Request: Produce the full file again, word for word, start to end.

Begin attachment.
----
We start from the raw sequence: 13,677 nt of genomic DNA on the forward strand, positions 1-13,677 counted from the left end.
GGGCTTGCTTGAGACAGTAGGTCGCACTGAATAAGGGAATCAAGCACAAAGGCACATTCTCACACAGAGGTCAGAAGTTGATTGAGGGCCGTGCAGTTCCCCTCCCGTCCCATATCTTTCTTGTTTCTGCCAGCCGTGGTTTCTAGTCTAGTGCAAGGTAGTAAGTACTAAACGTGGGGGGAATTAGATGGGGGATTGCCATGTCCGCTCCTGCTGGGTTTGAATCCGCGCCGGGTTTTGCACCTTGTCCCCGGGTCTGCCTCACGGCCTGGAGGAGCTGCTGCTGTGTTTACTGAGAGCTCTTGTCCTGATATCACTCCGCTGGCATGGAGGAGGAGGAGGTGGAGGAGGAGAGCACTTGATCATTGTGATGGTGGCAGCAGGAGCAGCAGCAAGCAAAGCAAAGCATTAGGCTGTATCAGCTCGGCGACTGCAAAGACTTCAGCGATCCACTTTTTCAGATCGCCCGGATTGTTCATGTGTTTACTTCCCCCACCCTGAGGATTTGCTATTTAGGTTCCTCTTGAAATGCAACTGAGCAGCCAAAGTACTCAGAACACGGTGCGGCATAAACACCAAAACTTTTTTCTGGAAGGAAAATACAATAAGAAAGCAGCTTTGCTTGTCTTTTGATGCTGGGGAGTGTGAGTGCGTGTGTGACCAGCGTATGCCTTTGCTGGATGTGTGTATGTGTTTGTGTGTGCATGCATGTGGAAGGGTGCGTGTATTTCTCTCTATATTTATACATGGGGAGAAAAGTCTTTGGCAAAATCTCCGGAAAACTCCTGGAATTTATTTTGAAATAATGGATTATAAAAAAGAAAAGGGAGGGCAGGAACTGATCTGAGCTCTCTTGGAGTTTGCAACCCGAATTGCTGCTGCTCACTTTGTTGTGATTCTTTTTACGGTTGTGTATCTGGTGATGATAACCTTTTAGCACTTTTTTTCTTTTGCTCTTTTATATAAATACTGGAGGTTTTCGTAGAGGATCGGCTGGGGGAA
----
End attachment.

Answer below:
We start from the raw sequence: 13,677 nt of genomic DNA on the forward strand, positions 1-13,677 counted from the left end.
GGGCTTGCTTGAGACAGTAGGTCGCACTGAATAAGGGAATCAAGCACAAAGGCACATTCTCACACAGAGGTCAGAAGTTGATTGAGGGCCGTGCAGTTCCCCTCCCGTCCCATATCTTTCTTGTTTCTGCCAGCCGTGGTTTCTAGTCTAGTGCAAGGTAGTAAGTACTAAACGTGGGGGGAATTAGATGGGGGATTGCCATGTCCGCTCCTGCTGGGTTTGAATCCGCGCCGGGTTTTGCACCTTGTCCCCGGGTCTGCCTCACGGCCTGGAGGAGCTGCTGCTGTGTTTACTGAGAGCTCTTGTCCTGATATCACTCCGCTGGCATGGAGGAGGAGGAGGTGGAGGAGGAGAGCACTTGATCATTGTGATGGTGGCAGCAGGAGCAGCAGCAAGCAAAGCAAAGCATTAGGCTGTATCAGCTCGGCGACTGCAAAGACTTCAGCGATCCACTTTTTCAGATCGCCCGGATTGTTCATGTGTTTACTTCCCCCACCCTGAGGATTTGCTATTTAGGTTCCTCTTGAAATGCAACTGAGCAGCCAAAGTACTCAGAACACGGTGCGGCATAAACACCAAAACTTTTTTCTGGAAGGAAAATACAATAAGAAAGCAGCTTTGCTTGTCTTTTGATGCTGGGGAGTGTGAGTGCGTGTGTGACCAGCGTATGCCTTTGCTGGATGTGTGTATGTGTTTGTGTGTGCATGCATGTGGAAGGGTGCGTGTATTTCTCTCTATATTTATACATGGGGAGAAAAGTCTTTGGCAAAATCTCCGGAAAACTCCTGGAATTTATTTTGAAATAATGGATTATAAAAAAGAAAAGGGAGGGCAGGAACTGATCTGAGCTCTCTTGGAGTTTGCAACCCGAATTGCTGCTGCTCACTTTGTTGTGATTCTTTTTACGGTTGTGTATCTGGTGATGATAACCTTTTAGCACTTTTTTTCTTTTGCTCTTTTATATAAATACTGGAGGTTTTCGTAGAGGATCGGCTGGGGGAA